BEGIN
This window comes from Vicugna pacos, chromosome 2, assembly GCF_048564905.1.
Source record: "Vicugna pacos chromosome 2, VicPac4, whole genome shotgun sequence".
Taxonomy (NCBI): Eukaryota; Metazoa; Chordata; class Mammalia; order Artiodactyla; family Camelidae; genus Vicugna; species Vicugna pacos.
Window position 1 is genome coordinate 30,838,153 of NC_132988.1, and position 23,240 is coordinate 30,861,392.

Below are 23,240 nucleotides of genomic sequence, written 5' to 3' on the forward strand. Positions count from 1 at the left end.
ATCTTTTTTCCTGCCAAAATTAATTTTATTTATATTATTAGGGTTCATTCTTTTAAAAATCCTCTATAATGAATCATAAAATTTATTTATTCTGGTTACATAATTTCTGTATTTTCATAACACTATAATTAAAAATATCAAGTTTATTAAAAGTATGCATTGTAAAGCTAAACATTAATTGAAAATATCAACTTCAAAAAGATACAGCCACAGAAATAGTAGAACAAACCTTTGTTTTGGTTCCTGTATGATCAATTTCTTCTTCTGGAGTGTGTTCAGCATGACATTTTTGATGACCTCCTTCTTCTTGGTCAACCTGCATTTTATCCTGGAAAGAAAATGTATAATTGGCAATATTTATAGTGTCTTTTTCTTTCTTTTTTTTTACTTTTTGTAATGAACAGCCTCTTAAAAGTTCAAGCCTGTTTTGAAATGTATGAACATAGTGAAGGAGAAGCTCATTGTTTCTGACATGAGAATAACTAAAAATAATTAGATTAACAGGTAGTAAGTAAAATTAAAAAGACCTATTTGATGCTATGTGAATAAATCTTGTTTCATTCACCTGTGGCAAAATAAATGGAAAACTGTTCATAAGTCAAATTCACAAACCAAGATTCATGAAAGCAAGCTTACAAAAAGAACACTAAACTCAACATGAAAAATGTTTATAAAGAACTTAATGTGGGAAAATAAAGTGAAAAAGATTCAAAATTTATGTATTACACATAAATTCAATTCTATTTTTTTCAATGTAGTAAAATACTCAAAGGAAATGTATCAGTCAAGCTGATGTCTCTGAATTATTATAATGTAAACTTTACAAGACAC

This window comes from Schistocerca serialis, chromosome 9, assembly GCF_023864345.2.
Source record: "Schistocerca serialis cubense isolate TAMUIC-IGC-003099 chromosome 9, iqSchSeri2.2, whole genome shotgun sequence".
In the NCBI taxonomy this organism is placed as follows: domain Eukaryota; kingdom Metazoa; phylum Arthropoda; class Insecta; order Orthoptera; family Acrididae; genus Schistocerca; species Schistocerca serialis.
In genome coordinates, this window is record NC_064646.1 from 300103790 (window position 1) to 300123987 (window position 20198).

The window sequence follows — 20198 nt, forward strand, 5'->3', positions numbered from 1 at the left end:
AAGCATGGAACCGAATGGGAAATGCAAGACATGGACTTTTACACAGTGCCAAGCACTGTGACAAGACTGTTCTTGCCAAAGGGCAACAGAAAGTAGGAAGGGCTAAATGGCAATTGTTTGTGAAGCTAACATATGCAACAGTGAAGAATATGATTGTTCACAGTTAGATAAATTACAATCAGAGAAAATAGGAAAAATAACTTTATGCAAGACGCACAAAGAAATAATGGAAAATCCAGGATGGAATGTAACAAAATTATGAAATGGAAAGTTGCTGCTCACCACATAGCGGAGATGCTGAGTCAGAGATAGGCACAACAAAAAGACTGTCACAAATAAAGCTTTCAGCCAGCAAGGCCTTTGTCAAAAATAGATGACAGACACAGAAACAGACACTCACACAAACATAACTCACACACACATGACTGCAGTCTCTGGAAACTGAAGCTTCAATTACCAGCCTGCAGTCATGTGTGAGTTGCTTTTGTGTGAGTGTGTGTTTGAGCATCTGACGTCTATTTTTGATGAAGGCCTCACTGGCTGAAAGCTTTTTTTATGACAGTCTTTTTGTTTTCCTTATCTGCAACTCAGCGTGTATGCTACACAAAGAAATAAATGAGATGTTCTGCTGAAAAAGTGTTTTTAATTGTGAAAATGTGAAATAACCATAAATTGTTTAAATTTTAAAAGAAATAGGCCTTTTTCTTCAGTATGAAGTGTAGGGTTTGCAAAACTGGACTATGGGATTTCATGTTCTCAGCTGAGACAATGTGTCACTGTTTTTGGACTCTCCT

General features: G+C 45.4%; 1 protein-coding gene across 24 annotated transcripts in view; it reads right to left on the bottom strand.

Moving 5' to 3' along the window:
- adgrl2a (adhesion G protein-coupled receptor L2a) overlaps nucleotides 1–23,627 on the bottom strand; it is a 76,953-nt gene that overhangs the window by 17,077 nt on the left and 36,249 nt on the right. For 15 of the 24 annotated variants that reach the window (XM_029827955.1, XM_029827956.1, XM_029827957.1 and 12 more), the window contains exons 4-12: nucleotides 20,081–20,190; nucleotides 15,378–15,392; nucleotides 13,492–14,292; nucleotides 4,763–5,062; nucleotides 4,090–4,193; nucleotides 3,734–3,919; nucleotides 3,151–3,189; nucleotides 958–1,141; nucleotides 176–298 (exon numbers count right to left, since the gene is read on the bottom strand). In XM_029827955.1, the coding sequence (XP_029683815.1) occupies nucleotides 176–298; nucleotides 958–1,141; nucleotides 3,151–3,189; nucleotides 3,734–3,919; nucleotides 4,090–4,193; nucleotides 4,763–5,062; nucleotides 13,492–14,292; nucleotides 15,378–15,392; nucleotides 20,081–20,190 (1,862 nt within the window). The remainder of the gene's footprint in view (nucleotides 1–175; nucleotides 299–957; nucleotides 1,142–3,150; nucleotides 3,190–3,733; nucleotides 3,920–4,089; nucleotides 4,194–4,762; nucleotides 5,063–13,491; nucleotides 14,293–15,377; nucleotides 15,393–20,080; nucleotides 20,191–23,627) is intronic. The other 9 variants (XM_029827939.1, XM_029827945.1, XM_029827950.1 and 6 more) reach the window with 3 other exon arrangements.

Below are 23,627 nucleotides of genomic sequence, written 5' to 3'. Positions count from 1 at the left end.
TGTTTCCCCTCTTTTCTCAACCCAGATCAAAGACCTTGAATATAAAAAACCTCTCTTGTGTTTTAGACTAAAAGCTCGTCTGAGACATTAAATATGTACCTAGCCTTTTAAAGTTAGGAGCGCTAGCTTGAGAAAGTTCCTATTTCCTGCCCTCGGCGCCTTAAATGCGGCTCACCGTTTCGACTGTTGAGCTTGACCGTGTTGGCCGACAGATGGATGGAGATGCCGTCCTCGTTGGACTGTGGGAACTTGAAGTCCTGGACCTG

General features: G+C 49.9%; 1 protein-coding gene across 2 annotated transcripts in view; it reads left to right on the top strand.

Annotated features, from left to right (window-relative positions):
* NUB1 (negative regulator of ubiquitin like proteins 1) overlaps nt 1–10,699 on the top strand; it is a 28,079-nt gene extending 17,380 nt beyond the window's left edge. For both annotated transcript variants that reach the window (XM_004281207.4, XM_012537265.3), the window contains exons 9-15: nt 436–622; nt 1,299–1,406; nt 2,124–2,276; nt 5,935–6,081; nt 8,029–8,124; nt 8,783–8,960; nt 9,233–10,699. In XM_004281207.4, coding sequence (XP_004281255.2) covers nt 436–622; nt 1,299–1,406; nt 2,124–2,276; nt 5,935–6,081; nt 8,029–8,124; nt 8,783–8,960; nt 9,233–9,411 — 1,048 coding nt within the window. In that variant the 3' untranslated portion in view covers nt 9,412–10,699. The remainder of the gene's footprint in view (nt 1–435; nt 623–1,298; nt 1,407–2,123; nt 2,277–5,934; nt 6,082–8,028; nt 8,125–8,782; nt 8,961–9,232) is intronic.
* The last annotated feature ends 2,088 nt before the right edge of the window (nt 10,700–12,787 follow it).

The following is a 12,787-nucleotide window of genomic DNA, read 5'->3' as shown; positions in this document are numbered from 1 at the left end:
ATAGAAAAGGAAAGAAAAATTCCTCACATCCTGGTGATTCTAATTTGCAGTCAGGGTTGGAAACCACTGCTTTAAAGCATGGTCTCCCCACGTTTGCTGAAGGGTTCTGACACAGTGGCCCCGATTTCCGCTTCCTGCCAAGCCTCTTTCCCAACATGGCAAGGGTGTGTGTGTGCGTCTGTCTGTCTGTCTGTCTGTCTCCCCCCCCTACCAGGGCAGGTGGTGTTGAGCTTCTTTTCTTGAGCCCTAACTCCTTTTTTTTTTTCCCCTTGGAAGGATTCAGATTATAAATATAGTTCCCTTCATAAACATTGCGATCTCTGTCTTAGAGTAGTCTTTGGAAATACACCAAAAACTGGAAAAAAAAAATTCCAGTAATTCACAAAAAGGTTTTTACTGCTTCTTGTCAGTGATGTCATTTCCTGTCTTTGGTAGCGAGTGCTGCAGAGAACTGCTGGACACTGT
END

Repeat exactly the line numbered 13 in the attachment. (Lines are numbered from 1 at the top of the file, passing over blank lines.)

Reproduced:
General features: G+C 45.4%; 1 protein-coding gene across 24 annotated transcripts in view; it reads right to left on the bottom strand.